Also, for any blogger that cares about the community experience when on-site, responsive design also means your blog adapts around your reader, as opposed to them having to adapt to you – an immediate plus for you over other bloggers.

So, now you know why you’d want responsive, how do you make sure your blog is leaning this way?
Taking Your Blog Responsive

The good news is, there are a variety of ways to make your blog responsive, and they’re all suited to your needs – whether you want to buy a custom-made solution, or dabble with some coding and CSS work yourself.
The Custom Solution with Studiopress

I’m a huge fan of the Studiopress developer house. They’re the guys that build the Genesis framework, used on this site with the Focus child theme (affiliate links).

Because Studiopress knows the value of user experience and site-wide design, they have a roster of responsive themes ready to install on your WordPress blog immediately. They even have a handy theme chooser tool, to let you see the currently available responsive designs, and help you choose the right one for you.

I use the Studiopress designs on every blog I create now, and I also make sure I go with one of their responsive designs – and the feedback from readers and subscribers validate that choice.
The CSS Coding Solution

CSS is the script that site developers use to create everything from styling to specialized areas, call-outs and much more. CSS3 is the latest version, and that update introduced the concept of media queries.

This is essentially the piece of code that changed everything, and made responsive design a reality. By implementing media queries into your design, you can choose which query you prefer, based on the device you want to make your site more palatable for.

Studiopress founder Brian Gardner has a great piece on media queries over at his blog, along with links to some other useful resources, so it’s definitely the place to start of you’re thinking of coding responsive design into your site.

How about you – have you made the switch to responsive yet? What’s been your experience when visiting responsive sites versus mobile-friendly ones? Let’s talk below.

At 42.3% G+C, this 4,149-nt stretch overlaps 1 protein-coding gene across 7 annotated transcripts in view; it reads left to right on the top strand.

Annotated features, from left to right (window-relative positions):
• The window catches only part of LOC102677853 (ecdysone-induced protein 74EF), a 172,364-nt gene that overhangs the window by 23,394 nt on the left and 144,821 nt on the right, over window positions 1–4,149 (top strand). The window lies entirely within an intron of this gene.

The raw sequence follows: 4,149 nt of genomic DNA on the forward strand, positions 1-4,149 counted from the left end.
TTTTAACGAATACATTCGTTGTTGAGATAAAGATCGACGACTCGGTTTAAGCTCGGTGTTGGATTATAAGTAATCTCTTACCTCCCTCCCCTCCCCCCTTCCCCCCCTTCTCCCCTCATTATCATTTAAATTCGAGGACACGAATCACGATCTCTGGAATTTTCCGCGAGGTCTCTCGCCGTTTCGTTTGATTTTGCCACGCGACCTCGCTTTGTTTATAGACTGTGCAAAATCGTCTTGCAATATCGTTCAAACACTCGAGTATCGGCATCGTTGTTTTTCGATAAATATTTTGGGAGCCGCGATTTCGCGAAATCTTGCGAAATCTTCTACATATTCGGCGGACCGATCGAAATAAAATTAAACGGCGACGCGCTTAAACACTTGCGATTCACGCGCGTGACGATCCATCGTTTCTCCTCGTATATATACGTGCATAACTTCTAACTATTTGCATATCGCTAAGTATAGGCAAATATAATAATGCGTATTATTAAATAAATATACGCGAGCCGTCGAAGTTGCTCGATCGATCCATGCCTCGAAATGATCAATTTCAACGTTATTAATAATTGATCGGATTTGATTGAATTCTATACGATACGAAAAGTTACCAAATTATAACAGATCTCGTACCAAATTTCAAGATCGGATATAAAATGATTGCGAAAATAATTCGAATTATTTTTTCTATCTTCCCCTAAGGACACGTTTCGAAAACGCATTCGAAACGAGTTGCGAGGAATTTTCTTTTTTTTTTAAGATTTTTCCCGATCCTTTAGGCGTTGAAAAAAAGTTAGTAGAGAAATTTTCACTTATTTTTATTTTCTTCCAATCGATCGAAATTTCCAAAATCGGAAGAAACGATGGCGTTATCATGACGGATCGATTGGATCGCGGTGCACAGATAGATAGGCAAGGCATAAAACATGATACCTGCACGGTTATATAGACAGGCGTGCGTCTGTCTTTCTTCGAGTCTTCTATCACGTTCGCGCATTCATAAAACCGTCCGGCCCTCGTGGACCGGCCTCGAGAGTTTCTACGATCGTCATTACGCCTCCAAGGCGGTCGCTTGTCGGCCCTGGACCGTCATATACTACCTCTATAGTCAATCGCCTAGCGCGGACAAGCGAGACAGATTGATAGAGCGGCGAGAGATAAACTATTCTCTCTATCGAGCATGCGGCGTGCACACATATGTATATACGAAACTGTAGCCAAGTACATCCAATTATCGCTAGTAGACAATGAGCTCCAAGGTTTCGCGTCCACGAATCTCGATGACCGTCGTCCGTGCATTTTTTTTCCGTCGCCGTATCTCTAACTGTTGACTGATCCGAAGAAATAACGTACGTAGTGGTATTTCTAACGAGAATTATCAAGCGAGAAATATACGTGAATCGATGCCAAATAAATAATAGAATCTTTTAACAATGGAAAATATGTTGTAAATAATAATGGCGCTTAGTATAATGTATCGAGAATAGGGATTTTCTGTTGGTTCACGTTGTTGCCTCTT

How to Install WordPress

What is WordPress? – a nice introduction to the platform and why it’s so popular.

How to Build a Blog for Beginners- a walk-thru of the basic blog set up process versus – a comparison of the two versions of WordPress and which one is right for you.
How to Install WordPress – how to use an FTP program if your host doesn’t offer one-click install.
The WordPress Dashboard – an overview of the main features of your Admin area.
Creating a New Post – how to create a new post and some of the tools available for that.
Edit an Existing Post – how to tidy up a post, make changes, correct errors, etc.
Categories and Tags – understanding the difference between these two important features of WordPress.
Creating and Editing Pages – how to make your blog or site more functional with specific pages.
Adding Images – how to sex up your content with the right image.
Embedding Video – a key tool for many bloggers, this shows you how to use video on your blog posts.
Media Library – understand what your media library is, how to compile an image archive and more.
Managing Comments – should you moderate, assign filters, and more in this video about a blog’s most active section.
Creating Links – how to drive more traffic to older posts with clever link strategies.
Changing the Theme – spruce up your look and feel with a new design. This will show you the free options as well as the premium ones.
Widgets – the lifeblood behind a blog’s functionality, turn yours into a powerhouse with the right widgets and where they should be placed.
Custom Menus – make your blog easy to navigate as well as functional with the right menu options.
Plugins – the beauty of WordPress is the sheer amount of customization you can do with plugins, from better SEO to ecommerce options, social sharing and much more.
Adding Users – how to create a multi-author blog, and set parameters for their use of the blog.
Tools – get up-to-speed with importing and exporting content and more with these handy WordPress tool tips.
Settings – make your life easier on your blog by only using the settings you need, versus those WordPress says you should use.